George Above the Cliffs February 19, 2014 at 7:29 pm

Dear Will:
Are you ignoring the massacres going on in Brazil? The native inhabitants of the Amazon are being wiped out by adventurers, illegal mining operations, illegal logging operations, drug operations, and the military. Shouldn’t we boycott Brazil? Do you drink Brazilian coffee? Shame. You are hashing over old history of which you know next to nothing and you are ignoring genocide going on today.


Will Falk February 19, 2014 at 9:25 pm

When indigenous peoples have had their lands stolen, their people slaughtered, and been confined onto concentration camps what kind of dialogue is possible?

George: You have no idea what kind of coffee I drink. And, you or I buying coffee one way or the other is not going to stop the genocide in Brazil any more than the anti-Nazi boycotts in Europe and America in the 1930s would have stopped Hitler.

Your analogy would only be comparable to the San Salvador if I was going into indigenous Brazilian lands and building a replica of the helicopters timber executives use to fly over Brazilian forests.

I’m not ignoring genocide anywhere. I’m calling it out in our back yard.


George Above the Cliffs February 20, 2014 at 6:15 pm

Oh, and Will are you equally condemning the native American tribes that attempted to exterminate their neighbors? The Chow, the Turtle, Sioux, Oneida, Apache, etc. all conquered and slaughtered nearby tribes. Warriors were honored among the tribes and the high priests that sacrificed hundreds of thousands were glorified. There’s a good reason many of the tribes retreated to cliff dwellings. Will you condemn any of the monuments to native American ancestry because of their past?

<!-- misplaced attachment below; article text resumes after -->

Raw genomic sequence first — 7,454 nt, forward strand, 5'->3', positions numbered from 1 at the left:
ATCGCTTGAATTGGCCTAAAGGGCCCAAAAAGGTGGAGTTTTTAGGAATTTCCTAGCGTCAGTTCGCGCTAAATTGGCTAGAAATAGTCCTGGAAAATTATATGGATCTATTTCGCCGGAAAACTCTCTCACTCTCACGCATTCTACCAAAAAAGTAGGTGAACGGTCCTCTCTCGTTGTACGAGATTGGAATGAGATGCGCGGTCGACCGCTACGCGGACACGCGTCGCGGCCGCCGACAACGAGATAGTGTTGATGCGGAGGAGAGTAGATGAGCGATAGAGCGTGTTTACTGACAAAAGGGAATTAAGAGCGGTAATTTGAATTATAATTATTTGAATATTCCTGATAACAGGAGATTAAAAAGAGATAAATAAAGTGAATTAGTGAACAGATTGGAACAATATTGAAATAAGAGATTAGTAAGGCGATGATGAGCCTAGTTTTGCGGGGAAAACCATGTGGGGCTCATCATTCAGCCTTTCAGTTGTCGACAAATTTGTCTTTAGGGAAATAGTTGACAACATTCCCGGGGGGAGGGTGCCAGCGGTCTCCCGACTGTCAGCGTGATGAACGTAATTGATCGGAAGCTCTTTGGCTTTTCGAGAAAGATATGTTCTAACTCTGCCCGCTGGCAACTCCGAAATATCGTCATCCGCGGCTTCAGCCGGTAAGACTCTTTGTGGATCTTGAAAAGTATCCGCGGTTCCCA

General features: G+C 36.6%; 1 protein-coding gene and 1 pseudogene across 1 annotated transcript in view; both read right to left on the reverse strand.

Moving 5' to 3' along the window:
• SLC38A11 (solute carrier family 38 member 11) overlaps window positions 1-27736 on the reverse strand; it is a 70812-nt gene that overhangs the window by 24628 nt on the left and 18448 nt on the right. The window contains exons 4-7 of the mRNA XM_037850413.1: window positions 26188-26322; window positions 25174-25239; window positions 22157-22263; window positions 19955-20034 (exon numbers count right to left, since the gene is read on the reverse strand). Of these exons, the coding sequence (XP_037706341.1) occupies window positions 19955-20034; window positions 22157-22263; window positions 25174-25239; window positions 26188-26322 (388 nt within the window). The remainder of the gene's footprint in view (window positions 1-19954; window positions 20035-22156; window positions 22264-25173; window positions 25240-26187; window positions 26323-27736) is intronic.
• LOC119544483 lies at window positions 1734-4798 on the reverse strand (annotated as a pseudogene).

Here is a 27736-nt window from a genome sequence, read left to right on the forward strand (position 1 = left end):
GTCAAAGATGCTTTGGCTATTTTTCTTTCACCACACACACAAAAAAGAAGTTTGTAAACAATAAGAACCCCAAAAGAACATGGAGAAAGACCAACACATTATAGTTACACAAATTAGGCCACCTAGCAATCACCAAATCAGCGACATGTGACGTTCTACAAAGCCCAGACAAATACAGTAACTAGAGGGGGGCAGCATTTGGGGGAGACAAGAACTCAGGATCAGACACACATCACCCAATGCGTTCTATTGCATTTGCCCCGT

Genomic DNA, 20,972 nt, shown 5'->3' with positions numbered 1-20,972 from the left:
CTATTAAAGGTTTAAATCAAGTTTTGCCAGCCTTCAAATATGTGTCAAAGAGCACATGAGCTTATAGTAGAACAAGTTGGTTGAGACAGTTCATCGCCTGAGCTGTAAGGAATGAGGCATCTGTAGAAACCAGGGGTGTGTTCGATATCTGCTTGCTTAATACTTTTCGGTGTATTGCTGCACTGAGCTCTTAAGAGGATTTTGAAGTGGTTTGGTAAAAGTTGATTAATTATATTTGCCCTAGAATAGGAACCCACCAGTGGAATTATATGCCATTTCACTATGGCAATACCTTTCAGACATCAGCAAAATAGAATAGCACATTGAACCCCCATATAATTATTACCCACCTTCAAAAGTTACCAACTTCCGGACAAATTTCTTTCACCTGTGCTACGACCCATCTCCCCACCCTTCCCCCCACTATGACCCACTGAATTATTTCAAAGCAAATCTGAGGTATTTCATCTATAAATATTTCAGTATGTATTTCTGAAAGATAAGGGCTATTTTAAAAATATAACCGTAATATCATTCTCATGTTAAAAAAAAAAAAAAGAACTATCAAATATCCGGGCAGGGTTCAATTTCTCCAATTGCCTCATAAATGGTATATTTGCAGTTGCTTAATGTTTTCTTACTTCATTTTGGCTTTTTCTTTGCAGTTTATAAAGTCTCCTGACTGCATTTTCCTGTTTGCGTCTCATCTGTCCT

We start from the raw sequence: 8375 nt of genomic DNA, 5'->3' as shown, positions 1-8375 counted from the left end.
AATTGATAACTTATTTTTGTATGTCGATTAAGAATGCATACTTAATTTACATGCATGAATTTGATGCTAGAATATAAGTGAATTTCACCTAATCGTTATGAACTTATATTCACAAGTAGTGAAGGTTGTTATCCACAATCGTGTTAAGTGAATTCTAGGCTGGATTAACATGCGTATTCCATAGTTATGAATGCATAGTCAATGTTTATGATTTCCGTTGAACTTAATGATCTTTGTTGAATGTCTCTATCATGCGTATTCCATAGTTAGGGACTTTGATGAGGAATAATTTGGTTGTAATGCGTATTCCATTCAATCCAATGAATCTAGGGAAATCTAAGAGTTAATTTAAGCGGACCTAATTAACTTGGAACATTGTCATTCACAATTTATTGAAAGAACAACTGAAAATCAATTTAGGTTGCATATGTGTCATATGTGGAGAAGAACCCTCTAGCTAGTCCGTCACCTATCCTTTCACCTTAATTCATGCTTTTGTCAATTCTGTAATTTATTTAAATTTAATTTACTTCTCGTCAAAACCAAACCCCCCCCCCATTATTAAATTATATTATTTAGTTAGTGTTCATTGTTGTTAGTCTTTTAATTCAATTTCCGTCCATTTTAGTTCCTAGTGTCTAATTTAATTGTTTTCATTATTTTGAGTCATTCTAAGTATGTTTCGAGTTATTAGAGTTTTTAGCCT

John February 20, 2014 at 3:46 pm

@Will – I think you can draw a connection between just about anything in modern US civilization and some form abuse, whether it is genocide, slavery, land snatching, foreign policy, etc. We are all a part of it to some degree (we all live here, right?).

I wholeheartedly agree that celebrating a ship that signifies the onslaught of a new world at the cost of the existing one without admitting to the entire ugly history is wrong. Nothing can change the past, and nothing can right the wrong.

But education, tribute, and respect are the best things I can think of to meet in the middle with the San Salvador. Possibly start a petition to place historically accurate placards onsite to explain. Or maybe you can get somebody like Shepard Fairey to create a campaign to raise awareness?

Morals, policies, laws, and civilization have progressed since the days of colonialism, albeit maybe not to the level that some of us expect. But now, thankfully, we frequently condemn institutions and actions that, unfortunately and mostly in the past built the modern world.


Dredd February 24, 2014 at 10:59 am

A sad state of affairs that can happen anywhere, given the same ingredients that Will Falk exposes in this piece.


gristmiller February 24, 2014 at 3:50 pm

Education, tribute and respect…well put!


OB Patriot February 28, 2014 at 10:45 pm

The Indians lost and the Europeans won. Get over it! Nice job using the KKK, genocide and Manifest Destiny to denigrate Kevin Falconer. Real classy!